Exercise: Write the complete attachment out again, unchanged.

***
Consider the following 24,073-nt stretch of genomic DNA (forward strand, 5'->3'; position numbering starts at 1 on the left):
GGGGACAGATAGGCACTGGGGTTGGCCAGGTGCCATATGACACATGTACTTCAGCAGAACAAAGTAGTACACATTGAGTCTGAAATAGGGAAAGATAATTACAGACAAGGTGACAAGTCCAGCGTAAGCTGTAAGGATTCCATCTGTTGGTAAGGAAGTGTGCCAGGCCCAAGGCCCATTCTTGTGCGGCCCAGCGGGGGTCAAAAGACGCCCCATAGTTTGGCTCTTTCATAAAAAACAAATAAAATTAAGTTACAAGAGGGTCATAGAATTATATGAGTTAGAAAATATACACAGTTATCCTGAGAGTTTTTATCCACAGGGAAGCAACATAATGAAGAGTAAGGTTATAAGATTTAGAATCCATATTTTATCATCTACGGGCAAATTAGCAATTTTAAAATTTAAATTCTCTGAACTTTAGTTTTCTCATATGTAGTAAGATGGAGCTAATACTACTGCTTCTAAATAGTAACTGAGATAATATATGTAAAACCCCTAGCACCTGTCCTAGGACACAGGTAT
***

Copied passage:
Consider the following 24,073-nt stretch of genomic DNA (forward strand, 5'->3'; position numbering starts at 1 on the left):
GGGGACAGATAGGCACTGGGGTTGGCCAGGTGCCATATGACACATGTACTTCAGCAGAACAAAGTAGTACACATTGAGTCTGAAATAGGGAAAGATAATTACAGACAAGGTGACAAGTCCAGCGTAAGCTGTAAGGATTCCATCTGTTGGTAAGGAAGTGTGCCAGGCCCAAGGCCCATTCTTGTGCGGCCCAGCGGGGGTCAAAAGACGCCCCATAGTTTGGCTCTTTCATAAAAAACAAATAAAATTAAGTTACAAGAGGGTCATAGAATTATATGAGTTAGAAAATATACACAGTTATCCTGAGAGTTTTTATCCACAGGGAAGCAACATAATGAAGAGTAAGGTTATAAGATTTAGAATCCATATTTTATCATCTACGGGCAAATTAGCAATTTTAAAATTTAAATTCTCTGAACTTTAGTTTTCTCATATGTAGTAAGATGGAGCTAATACTACTGCTTCTAAATAGTAACTGAGATAATATATGTAAAACCCCTAGCACCTGTCCTAGGACACAGGTAT